Like Maggie, I was diagnosed with a degenerative, neurological illness (with no cure or treatment) in my early 30s, and also met my husband around that time. Hathaway's acting (and the script) captures with devastating accuracy the emotions one goes through when confronting a degenerative illness at an early age, particularly when falling in love (i.e. trying to push someone away/set them free before you become a burden on them; stubbornly seeking independence/avoiding vulnerability, though in real life, you really do need someone to love and take care of you; wanting to avoid the grief inherent in your diagnosis, and particularly, wanting to avoid pulling someone ELSE into that grief; going out and seeking support groups, and feeling empowered by this; getting angry at your partner's refusal to accept what is; etc. etc.)
I agree that portions of this movie were VERY Hollywood and over the top,and also that it was trying to be everything for everyone (love story,guy's flick, corporate commentary, light-hearted comedy, melodrama,etc.) Regardless of any criticisms, though, I was sobbing like a baby during the last third of the movie. It was just too real, too familiar,too spot-on, and I know that unless people have walked in similar shoes, they wouldn't be able to fully grasp the depth and grief of what was unfolding on screen. In a way, I'm grateful for all the fluff and comedy, because I wouldn't have been able to get through the movie otherwise.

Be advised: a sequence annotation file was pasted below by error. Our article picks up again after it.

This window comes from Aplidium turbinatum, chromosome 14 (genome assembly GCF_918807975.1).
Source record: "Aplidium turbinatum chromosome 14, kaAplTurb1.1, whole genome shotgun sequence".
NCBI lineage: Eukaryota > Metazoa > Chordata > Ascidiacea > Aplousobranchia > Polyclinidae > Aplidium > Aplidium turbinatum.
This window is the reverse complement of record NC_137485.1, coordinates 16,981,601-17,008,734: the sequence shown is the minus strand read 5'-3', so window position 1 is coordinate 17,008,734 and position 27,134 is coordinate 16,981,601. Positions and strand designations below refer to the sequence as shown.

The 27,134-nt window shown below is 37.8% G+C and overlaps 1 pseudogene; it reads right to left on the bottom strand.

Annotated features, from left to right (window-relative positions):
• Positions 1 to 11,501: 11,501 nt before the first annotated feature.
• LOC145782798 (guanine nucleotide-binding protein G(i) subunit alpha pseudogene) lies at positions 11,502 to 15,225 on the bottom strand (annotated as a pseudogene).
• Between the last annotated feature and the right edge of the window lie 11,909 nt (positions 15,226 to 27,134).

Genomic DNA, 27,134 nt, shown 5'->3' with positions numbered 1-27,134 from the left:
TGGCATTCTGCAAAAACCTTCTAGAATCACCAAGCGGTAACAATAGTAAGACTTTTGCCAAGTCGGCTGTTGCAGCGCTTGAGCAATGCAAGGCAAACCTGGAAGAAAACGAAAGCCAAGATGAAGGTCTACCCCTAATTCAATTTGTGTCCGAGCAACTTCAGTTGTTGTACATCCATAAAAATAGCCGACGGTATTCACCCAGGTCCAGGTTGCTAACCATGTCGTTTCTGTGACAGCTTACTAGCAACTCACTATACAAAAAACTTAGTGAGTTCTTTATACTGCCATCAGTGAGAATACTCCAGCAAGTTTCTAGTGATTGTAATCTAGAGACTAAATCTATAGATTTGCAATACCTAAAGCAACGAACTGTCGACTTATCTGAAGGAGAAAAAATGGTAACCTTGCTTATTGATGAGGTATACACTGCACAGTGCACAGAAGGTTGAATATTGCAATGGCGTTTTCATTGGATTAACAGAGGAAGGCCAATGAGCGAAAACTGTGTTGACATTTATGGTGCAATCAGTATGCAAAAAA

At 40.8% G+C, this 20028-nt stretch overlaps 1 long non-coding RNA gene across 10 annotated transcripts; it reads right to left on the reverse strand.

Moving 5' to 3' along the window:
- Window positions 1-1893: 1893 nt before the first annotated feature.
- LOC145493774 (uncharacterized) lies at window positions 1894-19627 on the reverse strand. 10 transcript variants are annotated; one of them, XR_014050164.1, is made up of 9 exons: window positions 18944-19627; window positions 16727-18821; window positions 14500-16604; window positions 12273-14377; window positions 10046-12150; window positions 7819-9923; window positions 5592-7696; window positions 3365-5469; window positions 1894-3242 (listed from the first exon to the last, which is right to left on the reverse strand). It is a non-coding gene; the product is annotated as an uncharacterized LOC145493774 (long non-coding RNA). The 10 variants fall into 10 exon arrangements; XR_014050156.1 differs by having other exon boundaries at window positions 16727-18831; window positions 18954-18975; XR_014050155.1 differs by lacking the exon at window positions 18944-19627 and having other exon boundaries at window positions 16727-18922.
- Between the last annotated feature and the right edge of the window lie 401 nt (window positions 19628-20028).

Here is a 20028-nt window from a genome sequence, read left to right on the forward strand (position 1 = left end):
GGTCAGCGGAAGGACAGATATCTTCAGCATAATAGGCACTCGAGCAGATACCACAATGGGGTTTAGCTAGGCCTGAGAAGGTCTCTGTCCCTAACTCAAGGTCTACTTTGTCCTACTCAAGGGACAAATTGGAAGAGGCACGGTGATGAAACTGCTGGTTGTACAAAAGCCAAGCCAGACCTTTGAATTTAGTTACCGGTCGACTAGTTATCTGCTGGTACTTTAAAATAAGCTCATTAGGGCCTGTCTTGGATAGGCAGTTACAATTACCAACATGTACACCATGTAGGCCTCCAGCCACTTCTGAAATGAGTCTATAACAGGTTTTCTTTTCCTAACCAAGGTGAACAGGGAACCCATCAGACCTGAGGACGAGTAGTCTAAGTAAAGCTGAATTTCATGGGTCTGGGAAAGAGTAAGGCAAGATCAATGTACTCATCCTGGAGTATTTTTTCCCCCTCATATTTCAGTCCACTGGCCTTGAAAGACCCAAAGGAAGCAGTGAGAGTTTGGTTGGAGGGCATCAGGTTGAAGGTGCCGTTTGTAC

So I say, overall, this movie was incredible due to its sensitive and accurate portrayal of Maggie's illness, and all of its emotional ramifications. Good job.